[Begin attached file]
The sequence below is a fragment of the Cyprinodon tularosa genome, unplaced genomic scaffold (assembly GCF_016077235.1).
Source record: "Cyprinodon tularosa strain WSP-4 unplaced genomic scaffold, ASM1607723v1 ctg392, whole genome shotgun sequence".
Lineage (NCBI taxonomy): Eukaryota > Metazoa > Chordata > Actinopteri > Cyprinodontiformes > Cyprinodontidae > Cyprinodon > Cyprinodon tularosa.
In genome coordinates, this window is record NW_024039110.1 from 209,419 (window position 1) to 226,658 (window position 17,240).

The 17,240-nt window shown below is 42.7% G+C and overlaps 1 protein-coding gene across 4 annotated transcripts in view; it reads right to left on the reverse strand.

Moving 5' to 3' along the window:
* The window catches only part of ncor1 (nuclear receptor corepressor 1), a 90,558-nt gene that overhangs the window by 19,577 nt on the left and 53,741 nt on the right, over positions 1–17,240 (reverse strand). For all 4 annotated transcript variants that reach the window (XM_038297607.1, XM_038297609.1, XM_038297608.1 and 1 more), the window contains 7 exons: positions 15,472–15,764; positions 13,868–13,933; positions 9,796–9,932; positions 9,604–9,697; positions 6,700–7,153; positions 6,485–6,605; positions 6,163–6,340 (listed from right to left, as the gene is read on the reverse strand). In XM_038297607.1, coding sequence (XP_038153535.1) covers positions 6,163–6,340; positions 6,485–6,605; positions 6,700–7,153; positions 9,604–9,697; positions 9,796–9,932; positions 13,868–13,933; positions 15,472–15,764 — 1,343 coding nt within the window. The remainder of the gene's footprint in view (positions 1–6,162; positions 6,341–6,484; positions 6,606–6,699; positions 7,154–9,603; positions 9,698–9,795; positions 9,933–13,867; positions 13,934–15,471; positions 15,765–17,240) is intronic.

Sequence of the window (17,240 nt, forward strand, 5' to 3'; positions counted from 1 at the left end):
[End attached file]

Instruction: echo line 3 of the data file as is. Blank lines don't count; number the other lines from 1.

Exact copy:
Lineage (NCBI taxonomy): Eukaryota > Metazoa > Chordata > Actinopteri > Cyprinodontiformes > Cyprinodontidae > Cyprinodon > Cyprinodon tularosa.